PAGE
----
Preferably, each of the opposed sets of loops to be interdigitated or internested is formed or provided with a distinctive color unique to its set, which color contrasts with that of the opposed set. When such loops are brought together, the visual impression is that of a distinctively different color pattern. Thus, one set of loops may, for example, be colored red, and the other blue, which combine to make an alternating red-blue pattern.
It is therefore an object of this invention to provide an improved pin-seam type of papermaker's felt in which the seam-forming loops are provided with a visually identifiable surface impression, such as a distinctive color to enhance the visibility of the loops.
A further object of the invention is the provision of a felt, as outlined above, in which each of the sets of opposed seam-forming loops in formed or provided with a distinctive visual color.
These and other objects and advantages of the invention will be apparent from the following description, the accompanying drawings, and the appended claims.
FIG. 1 is a perspective view, partially broken away, showing the assembly of the opposed ends of a pin seam formed in a needled felt of this invention;
FIG. 2 is a diagrammatic side view of the opposed ends of the felt after the batting layer is cut and prior to assembly on the paper machine; and
FIG. 3 is a prespective view showing the felt as joined along a pin seam, with the batting being broken away to expose the details of the pin seam.
Referring to FIG. 1, the improved papermaker's felt of the invention is shown at 10 as including a left-hand butt end 10a and a right-hand butt end 10b. The felt 10 is shown in FIG. 1 in the process of being joined at the pin seam 12 on a paper machine. The butt ends are brought and retained in juxtaposition by an arrangement known as a "tent". The "tent" is formed by a transversely positioned canvass support 15 formed in two parts which are joined by a slide fastener 16.
The ends of the canvas support are temporarily joined to each of the butt ends 10a, 10b of the felt, such as by a chain stitch 18, and when the ends are brought together on the machine, they are held by the joining together each of the canvas sections by the slide fastener. The butt ends are then elevated above the canvas 15 in the form of a tent, so that the loops forming the pin seam 12 may be brought together in interfitted alignment to accept the leader wire 20, to pull through the pin 22 (FIG. 3). A fluorescent tube 25 may be inserted into the tent space above the canvas 15 and underneath the seam 12, to illuminate the seam and aid in seeing the loops and the leader wire 20.
The handling of the butt ends and the interfitting of the seam-forming loops may be materially assisted by providing a transverse hinge or region 30 of enhanced flexibility in one or both of the felt ends as more fully described in application of Nicholas et al., Ser. No. 305,320 filed February 1, 1989 (Docket ORR 014 P2), filed concurrently herewith. The alignment of the seam loops may be materially enhanced by forming the respective end loops, 32, 33 (FIG. 2) of contrasting colors.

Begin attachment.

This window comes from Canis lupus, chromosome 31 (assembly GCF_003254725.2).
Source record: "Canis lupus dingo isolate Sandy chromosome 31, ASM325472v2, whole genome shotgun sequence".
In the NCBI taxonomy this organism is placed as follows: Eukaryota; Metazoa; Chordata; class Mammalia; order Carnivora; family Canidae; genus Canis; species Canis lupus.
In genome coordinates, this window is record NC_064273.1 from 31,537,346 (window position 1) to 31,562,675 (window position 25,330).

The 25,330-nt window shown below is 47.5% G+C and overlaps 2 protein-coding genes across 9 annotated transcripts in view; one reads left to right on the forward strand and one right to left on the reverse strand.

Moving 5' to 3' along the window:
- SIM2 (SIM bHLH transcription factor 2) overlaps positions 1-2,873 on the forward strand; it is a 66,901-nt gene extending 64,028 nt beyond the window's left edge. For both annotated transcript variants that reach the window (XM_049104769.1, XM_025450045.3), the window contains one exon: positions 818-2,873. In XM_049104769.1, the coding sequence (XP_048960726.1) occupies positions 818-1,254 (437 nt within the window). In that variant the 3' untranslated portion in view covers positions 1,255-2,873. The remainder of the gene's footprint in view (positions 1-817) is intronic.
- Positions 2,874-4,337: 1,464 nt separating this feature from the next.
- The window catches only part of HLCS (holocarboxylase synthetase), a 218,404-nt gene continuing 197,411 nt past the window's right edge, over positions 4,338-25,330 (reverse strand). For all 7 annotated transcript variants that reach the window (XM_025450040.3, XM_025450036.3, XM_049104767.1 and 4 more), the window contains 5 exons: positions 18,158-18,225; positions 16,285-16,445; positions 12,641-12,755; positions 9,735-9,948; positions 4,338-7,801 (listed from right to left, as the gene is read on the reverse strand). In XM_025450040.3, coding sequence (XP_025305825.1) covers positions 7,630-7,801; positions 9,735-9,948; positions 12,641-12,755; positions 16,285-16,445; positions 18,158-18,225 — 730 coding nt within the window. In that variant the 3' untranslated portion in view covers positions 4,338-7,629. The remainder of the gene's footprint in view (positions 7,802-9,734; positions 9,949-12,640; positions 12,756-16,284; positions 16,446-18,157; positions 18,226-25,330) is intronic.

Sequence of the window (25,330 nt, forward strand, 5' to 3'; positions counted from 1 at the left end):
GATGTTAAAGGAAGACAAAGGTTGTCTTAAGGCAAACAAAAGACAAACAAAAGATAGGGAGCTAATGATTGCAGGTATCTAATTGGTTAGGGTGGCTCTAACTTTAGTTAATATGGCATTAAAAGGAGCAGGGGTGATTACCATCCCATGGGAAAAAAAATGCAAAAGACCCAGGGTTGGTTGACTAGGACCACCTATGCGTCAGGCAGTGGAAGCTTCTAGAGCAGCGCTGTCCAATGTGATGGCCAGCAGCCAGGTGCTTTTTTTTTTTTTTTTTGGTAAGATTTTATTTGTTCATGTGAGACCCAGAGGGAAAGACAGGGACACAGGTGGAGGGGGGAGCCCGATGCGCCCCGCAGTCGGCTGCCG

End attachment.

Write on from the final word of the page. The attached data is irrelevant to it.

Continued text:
As shown in FIGS. 2 and 3, the felt 10 has a woven base fabric structure 40 and a batting layer 42 applied as by needling into the base fabric, as is well known in the art. The batting layer 42 is severed in the region of the seam 12 defined by the loops 32, 33 to form an interlocking means in the form of a transverse Vee groove 45 and a mating protruding Vee 46 in the opposed free end of the batting. The interlocking portions are formed when the batting layer 42 is cut to expose the pin seam, and when the previously connected ends are brought together again, the parts will perfectly mate.
With reference to FIG. 3, shaded seam-forming loops 33 are provided with a distinctive surface effect or impression in the form of color which contrasts with the color of the unshaded loops 32. This impression may be applied as a dye or more simply, by a felt tipped marker.
One or both of the opposed loop sets may be so marked with distinctive and contrasting colors, and as previously mentioned, these may be colors which compliment each other in the sense that when the sets are internested, as shown in FIG. 3, the effect is the appearance of a distinctively different visual pattern than seen when viewing either set separate. In this manner, the technician making the assembly or the joint can much more readily see when the loops are in proper position to receive the leader wire 20 and the pin 22. The time required to make the assembly should be greatly reduced by this means of increasing the visibility of the formed seam.
While the form of apparatus herein described constitutes a preferred embodiment of this invention, it is to be understood that the invention is not limited to this precise form of apparatus, and that changes may be made therein without departing from the scope of the invention which is defined in the appended claims.